In most cases, observing a painting is like looking at a snapshot of a particular moment in time. But not for
“The overarching theme of my paintings is a combination of the human experience and passing time,” Pause explains to My Modern Met. “I don’t start with an idea of what the finished painting will look like. I tend to start with an idea of what kind of emotion or story I want the finished painting to convey, and work backward from there. Whether it’s love, anxiety, boredom, euphoria, etc. We all know how those feel, and the goal is to try and depict those feelings using body language. Hopefully to conjure personal memories in the viewer, rather than have the painting dictate a specific narrative.”
Using an array of geometric shapes, Pause renders figures in both active and passive states, usually at the same time. His limited color palette of blues, oranges, and white emphasizes the fragmentation of the composition and creates cohesion across the different acrylic paintings. “I’ll develop a few main pieces for the image, and then work to combine them in a way that feels right — it’s a lot of shifting shapes, lines, and tones around until it clicks into the right spot,” he continues. “Sort of like one of those slide puzzles or a Rubik’s cube.”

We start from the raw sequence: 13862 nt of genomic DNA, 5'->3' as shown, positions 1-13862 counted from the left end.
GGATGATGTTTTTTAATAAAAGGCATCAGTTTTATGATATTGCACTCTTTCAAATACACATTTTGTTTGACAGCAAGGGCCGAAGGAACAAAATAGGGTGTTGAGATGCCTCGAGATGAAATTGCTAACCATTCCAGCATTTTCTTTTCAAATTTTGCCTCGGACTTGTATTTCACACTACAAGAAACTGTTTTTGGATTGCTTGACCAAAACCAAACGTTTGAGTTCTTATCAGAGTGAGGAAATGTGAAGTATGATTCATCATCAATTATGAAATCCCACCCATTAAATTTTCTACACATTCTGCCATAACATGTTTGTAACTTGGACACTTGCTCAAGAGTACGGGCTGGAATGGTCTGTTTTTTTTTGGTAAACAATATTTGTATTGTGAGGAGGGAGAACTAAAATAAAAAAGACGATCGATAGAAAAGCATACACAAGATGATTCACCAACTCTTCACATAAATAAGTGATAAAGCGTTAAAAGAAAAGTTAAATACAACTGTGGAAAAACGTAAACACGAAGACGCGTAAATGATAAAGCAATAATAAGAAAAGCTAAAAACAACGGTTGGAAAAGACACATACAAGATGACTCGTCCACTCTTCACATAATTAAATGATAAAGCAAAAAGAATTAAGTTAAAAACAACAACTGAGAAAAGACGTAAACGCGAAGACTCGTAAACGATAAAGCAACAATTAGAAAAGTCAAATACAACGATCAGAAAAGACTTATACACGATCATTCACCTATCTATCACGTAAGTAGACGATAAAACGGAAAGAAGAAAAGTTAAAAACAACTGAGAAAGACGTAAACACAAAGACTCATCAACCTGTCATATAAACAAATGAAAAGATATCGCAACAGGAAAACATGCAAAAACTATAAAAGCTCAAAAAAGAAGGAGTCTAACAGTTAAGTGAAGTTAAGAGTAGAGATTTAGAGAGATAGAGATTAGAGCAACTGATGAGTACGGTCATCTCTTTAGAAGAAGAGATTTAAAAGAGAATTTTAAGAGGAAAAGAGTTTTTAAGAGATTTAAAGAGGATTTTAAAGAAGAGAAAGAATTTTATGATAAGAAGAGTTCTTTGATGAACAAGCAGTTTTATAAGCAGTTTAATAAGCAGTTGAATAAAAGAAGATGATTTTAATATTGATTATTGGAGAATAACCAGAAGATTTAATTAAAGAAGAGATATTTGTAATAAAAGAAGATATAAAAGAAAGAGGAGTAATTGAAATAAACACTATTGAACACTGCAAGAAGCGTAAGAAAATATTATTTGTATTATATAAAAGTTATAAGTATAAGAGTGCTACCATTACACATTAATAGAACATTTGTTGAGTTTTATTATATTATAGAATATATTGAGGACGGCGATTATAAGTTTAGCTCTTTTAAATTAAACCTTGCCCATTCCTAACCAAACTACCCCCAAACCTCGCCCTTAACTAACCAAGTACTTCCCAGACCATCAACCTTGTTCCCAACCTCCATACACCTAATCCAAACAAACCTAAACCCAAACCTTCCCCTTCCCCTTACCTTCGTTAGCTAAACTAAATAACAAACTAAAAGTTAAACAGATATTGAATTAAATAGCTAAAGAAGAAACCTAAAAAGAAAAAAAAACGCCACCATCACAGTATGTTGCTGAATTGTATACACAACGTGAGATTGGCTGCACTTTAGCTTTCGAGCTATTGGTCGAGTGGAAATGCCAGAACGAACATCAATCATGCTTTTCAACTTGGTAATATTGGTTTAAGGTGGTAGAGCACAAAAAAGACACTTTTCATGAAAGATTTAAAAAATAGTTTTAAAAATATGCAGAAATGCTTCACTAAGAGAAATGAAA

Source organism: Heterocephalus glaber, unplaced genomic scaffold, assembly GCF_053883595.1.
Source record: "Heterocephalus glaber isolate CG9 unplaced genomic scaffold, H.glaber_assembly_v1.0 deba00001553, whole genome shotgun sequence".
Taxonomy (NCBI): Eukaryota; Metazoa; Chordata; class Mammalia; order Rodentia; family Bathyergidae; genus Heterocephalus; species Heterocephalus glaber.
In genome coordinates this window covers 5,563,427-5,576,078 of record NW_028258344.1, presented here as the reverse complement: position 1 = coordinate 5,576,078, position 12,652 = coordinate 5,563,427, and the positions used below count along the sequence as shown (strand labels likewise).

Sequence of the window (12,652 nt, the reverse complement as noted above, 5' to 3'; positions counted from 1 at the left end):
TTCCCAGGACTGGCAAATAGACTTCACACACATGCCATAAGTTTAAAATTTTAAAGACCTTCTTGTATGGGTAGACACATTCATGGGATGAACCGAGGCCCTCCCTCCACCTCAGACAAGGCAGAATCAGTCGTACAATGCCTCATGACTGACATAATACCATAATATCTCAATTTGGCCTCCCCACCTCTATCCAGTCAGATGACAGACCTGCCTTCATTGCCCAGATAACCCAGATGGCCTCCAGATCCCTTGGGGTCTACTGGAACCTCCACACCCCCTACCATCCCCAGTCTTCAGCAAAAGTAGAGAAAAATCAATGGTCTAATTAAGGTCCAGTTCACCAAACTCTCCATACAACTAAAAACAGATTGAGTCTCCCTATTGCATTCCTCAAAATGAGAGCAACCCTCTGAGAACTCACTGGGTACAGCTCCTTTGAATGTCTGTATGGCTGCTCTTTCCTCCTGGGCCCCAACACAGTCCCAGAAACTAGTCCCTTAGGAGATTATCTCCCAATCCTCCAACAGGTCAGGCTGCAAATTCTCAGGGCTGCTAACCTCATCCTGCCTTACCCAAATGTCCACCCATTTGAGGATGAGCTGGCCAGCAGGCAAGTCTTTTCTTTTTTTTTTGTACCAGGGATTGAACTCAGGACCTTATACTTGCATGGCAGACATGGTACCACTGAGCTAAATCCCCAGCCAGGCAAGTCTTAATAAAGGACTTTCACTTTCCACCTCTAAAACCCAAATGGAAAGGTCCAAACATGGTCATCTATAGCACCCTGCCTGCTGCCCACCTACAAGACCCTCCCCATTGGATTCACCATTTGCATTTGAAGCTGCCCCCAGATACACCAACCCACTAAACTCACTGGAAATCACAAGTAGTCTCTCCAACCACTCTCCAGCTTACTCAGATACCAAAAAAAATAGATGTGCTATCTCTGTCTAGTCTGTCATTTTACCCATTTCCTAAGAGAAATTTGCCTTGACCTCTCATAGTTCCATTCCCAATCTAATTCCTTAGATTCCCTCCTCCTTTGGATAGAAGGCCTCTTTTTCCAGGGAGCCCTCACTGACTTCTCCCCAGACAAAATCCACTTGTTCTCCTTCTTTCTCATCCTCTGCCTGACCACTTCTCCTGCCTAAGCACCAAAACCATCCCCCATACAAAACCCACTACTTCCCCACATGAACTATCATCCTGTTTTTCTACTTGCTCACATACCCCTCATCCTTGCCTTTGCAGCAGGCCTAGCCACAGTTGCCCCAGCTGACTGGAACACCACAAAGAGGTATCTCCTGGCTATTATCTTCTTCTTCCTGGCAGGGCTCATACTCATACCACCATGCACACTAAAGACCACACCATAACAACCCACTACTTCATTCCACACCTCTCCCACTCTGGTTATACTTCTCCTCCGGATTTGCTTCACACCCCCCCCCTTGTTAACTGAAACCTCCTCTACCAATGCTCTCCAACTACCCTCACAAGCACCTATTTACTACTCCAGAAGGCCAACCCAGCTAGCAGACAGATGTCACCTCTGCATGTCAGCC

Ontario-based artist Eric Pause creates striking figurative paintings using geometric abstraction.